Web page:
legitimatise such a mandate, the judiciary must have a representative character. Only then it
may overrule the legislature. Also, it must be ensured that there is no interaction between the
judiciary and the executive.

There should be a single judicial system consisting of three levels, as is the case with the
Indian judicial system i.e. at the district level, the High Court at the state/provincial level and
an apex court at the helm to monitor the workings of all the sub-ordinate courts. The entry of
judges in the judiciary would be at two levels through a three-pronged approach.

First level: District
One-third of the total number of judges sanctioned for the district level would be government
prosecutors elected by the citizens. As stated, there is a greater probability of executive
influencing the legislature in the presidential form. This may even translate to the executive
trying to amend the constitution. In such a scenario it is imperative that the judiciary, with the
mandate of restraining such attempts, is representative in nature so as to grant legitimacy to
its actions.
One-half of the sanctioned number of judges would be appointed through a state/provincial
public examination, the State Judicial Service, to ensure an element of meritocracy. This will
also result in a more inclusive judiciary wherein members from the minority communities
would also have the opportunity to participate in the judiciary, in spite of the apparent lack of
mandate for such individuals from the majority.
The remaining number of judges would be recruits of a National Judicial Service.

Second level: Higher Judiciary
One-third of the total number of judges sanctioned in each High Court would be nominated
from the advocates practising in the specific province. The appointment of the nominated
advocates would be subject to the approval of the state legislature.
Another one-third would be nominated from the elected judges at the district level. This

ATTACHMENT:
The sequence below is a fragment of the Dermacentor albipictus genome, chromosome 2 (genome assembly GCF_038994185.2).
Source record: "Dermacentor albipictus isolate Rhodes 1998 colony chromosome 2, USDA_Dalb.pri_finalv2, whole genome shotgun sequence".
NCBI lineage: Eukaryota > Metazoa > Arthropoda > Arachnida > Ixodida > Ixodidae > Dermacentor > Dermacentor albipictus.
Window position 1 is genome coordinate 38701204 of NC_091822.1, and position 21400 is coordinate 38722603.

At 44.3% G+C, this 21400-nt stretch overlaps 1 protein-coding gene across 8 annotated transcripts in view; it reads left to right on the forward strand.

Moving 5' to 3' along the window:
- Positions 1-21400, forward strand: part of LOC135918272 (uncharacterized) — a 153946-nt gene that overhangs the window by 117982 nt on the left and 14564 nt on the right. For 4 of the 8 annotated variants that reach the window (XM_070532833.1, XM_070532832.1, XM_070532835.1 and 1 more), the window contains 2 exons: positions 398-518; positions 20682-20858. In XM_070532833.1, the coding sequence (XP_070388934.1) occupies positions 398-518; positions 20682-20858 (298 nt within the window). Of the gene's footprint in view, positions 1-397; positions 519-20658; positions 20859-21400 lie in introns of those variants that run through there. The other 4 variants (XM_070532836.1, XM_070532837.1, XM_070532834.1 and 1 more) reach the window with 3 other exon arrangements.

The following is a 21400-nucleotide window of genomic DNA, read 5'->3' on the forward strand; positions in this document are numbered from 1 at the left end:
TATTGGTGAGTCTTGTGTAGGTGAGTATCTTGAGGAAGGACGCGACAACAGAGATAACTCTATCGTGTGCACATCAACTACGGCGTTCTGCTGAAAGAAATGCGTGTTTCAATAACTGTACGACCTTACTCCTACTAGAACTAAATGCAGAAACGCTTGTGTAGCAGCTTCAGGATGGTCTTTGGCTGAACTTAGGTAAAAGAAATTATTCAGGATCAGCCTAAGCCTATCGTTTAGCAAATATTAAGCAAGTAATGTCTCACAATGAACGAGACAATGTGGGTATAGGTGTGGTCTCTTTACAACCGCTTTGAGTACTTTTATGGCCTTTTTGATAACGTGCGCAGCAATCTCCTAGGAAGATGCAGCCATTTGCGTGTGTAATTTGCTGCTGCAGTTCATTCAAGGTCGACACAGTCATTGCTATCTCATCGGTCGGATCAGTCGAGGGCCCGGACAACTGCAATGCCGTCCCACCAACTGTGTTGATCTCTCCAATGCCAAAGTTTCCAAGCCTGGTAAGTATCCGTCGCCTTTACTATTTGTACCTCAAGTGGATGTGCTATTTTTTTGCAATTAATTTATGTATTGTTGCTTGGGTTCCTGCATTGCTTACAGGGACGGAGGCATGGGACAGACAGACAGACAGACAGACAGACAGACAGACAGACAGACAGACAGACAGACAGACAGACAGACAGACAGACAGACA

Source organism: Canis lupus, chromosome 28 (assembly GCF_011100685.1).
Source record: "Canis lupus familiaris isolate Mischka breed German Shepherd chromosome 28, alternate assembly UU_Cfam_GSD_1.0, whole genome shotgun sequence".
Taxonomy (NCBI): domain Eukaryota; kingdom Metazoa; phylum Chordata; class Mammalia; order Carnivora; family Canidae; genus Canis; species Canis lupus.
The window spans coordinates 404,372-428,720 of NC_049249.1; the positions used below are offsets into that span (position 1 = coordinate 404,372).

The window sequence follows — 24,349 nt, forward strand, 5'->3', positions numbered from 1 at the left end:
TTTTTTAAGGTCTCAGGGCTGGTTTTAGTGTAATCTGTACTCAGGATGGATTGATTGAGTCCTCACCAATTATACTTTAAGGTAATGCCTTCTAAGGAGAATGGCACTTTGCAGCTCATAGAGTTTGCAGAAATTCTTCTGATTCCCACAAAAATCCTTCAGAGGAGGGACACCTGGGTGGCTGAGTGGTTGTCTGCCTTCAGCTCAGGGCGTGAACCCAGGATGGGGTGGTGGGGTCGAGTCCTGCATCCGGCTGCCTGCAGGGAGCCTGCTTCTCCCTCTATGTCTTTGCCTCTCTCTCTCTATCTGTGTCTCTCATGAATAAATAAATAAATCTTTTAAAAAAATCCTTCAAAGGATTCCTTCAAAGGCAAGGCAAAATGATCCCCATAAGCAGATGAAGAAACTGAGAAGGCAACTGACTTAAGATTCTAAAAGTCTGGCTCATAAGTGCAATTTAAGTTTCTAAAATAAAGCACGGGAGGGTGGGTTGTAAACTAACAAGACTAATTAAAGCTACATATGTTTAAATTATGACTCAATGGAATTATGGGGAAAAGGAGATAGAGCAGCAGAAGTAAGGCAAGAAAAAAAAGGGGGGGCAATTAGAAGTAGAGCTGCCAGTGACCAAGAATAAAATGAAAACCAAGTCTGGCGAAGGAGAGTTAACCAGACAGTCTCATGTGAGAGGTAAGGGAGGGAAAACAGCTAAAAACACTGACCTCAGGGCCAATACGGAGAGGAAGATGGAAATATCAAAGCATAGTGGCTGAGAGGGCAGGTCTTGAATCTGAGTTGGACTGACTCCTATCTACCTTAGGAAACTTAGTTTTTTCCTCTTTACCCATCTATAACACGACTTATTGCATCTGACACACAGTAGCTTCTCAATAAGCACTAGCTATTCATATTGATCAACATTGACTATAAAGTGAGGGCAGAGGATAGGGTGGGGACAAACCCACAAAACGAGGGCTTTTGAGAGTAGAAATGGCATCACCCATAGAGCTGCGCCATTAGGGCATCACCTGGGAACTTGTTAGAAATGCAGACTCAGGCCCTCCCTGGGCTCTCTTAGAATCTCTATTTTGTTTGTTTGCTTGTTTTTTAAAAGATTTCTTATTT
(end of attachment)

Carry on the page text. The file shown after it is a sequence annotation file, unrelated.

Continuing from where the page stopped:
ensures that the semi-representative nature of the judiciary remains intact. The appointment
of nominated persons would be decided by a collegium of High Court and Supreme Court
The remaining judges would be appointed from the State and the National judicial services
according to hierarchy and performance, subject to the approval of the collegium consisting
of High Court and Supreme Court judges.

The appointment of the Supreme Court judges would be through a collegium consisting of
the Chief Justices of the country and four Supreme Court judges in the order of seniority.
Only High Court Judges may be appointed to the Supreme Court, subject to qualifications.
The appointment of Supreme Court judges has been completely left to the judiciary for two
1. The judges nominated for Supreme Court have already come through a system of
checks and balances by the judiciary and the legislature alternately as in evident in the
appointment of judges in state High Courts.
2. It has been stated before that the executive will have no interaction with the judiciary.


First level: District
The judges may be removed by a collegium of High Court Judges on the grounds of
incompetence, charges of corruption, misbehaviour etc.,.

Second level: Higher Judiciary
The removal of a Supreme Court or a High Court judge should be more strenuous and
through an impeachment motion as is followed in India. This is so because the appointment
the higher judiciary takes place through a rigorous mechanism of checks at various levels, i.e.
competence, financial integrity etc., Hence, the scope of a deviant person being appointed as
a judge is minimal. Further, many frivolous complaints may be lodged by litigants who have
been awarded unfavourable judgments by the respective judges. Hence, on account of the
strenuous method of appointment it is only legitimate that the method of removal be equally